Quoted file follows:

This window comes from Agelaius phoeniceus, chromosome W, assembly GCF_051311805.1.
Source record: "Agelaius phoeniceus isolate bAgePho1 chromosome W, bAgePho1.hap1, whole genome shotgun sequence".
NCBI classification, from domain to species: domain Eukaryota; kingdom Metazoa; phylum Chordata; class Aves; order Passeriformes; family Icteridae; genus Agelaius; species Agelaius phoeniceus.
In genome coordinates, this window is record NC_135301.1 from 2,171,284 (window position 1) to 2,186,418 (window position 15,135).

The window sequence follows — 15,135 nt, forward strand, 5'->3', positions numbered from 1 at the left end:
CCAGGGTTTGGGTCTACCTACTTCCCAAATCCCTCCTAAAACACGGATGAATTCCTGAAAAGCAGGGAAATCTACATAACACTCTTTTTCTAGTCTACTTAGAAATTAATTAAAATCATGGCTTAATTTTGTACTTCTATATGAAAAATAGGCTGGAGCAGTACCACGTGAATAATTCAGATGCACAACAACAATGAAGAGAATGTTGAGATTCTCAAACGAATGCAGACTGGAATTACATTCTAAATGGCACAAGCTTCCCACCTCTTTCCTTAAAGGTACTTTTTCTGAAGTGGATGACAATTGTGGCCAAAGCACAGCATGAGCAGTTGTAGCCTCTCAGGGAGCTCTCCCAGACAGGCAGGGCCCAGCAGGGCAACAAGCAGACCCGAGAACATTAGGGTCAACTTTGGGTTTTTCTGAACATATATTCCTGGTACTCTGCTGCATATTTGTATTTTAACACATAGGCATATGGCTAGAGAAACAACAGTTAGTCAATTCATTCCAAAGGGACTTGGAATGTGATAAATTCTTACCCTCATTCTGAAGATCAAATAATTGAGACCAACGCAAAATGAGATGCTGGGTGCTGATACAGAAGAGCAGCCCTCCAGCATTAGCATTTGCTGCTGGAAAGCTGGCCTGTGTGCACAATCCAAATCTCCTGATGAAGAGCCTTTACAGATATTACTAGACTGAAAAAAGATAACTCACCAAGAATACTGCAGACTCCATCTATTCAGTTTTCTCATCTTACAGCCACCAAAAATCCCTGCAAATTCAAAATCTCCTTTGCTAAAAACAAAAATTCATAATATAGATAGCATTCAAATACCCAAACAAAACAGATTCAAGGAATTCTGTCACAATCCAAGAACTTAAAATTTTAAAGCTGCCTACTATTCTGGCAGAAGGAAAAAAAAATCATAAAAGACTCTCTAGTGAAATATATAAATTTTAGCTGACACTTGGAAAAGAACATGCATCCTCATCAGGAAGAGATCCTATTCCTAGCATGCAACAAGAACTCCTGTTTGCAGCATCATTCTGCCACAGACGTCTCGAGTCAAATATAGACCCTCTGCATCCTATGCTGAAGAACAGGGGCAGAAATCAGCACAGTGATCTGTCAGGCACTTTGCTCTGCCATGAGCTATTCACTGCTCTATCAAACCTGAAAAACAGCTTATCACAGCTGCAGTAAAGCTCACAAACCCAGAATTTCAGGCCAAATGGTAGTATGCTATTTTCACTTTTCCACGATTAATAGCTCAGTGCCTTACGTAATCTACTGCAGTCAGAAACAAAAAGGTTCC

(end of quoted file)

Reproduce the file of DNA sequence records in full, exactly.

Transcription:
This window comes from Agelaius phoeniceus, chromosome W, assembly GCF_051311805.1.
Source record: "Agelaius phoeniceus isolate bAgePho1 chromosome W, bAgePho1.hap1, whole genome shotgun sequence".
NCBI classification, from domain to species: domain Eukaryota; kingdom Metazoa; phylum Chordata; class Aves; order Passeriformes; family Icteridae; genus Agelaius; species Agelaius phoeniceus.
In genome coordinates, this window is record NC_135301.1 from 2,171,284 (window position 1) to 2,186,418 (window position 15,135).

The window sequence follows — 15,135 nt, forward strand, 5'->3', positions numbered from 1 at the left end:
CCAGGGTTTGGGTCTACCTACTTCCCAAATCCCTCCTAAAACACGGATGAATTCCTGAAAAGCAGGGAAATCTACATAACACTCTTTTTCTAGTCTACTTAGAAATTAATTAAAATCATGGCTTAATTTTGTACTTCTATATGAAAAATAGGCTGGAGCAGTACCACGTGAATAATTCAGATGCACAACAACAATGAAGAGAATGTTGAGATTCTCAAACGAATGCAGACTGGAATTACATTCTAAATGGCACAAGCTTCCCACCTCTTTCCTTAAAGGTACTTTTTCTGAAGTGGATGACAATTGTGGCCAAAGCACAGCATGAGCAGTTGTAGCCTCTCAGGGAGCTCTCCCAGACAGGCAGGGCCCAGCAGGGCAACAAGCAGACCCGAGAACATTAGGGTCAACTTTGGGTTTTTCTGAACATATATTCCTGGTACTCTGCTGCATATTTGTATTTTAACACATAGGCATATGGCTAGAGAAACAACAGTTAGTCAATTCATTCCAAAGGGACTTGGAATGTGATAAATTCTTACCCTCATTCTGAAGATCAAATAATTGAGACCAACGCAAAATGAGATGCTGGGTGCTGATACAGAAGAGCAGCCCTCCAGCATTAGCATTTGCTGCTGGAAAGCTGGCCTGTGTGCACAATCCAAATCTCCTGATGAAGAGCCTTTACAGATATTACTAGACTGAAAAAAGATAACTCACCAAGAATACTGCAGACTCCATCTATTCAGTTTTCTCATCTTACAGCCACCAAAAATCCCTGCAAATTCAAAATCTCCTTTGCTAAAAACAAAAATTCATAATATAGATAGCATTCAAATACCCAAACAAAACAGATTCAAGGAATTCTGTCACAATCCAAGAACTTAAAATTTTAAAGCTGCCTACTATTCTGGCAGAAGGAAAAAAAAATCATAAAAGACTCTCTAGTGAAATATATAAATTTTAGCTGACACTTGGAAAAGAACATGCATCCTCATCAGGAAGAGATCCTATTCCTAGCATGCAACAAGAACTCCTGTTTGCAGCATCATTCTGCCACAGACGTCTCGAGTCAAATATAGACCCTCTGCATCCTATGCTGAAGAACAGGGGCAGAAATCAGCACAGTGATCTGTCAGGCACTTTGCTCTGCCATGAGCTATTCACTGCTCTATCAAACCTGAAAAACAGCTTATCACAGCTGCAGTAAAGCTCACAAACCCAGAATTTCAGGCCAAATGGTAGTATGCTATTTTCACTTTTCCACGATTAATAGCTCAGTGCCTTACGTAATCTACTGCAGTCAGAAACAAAAAGGTTCC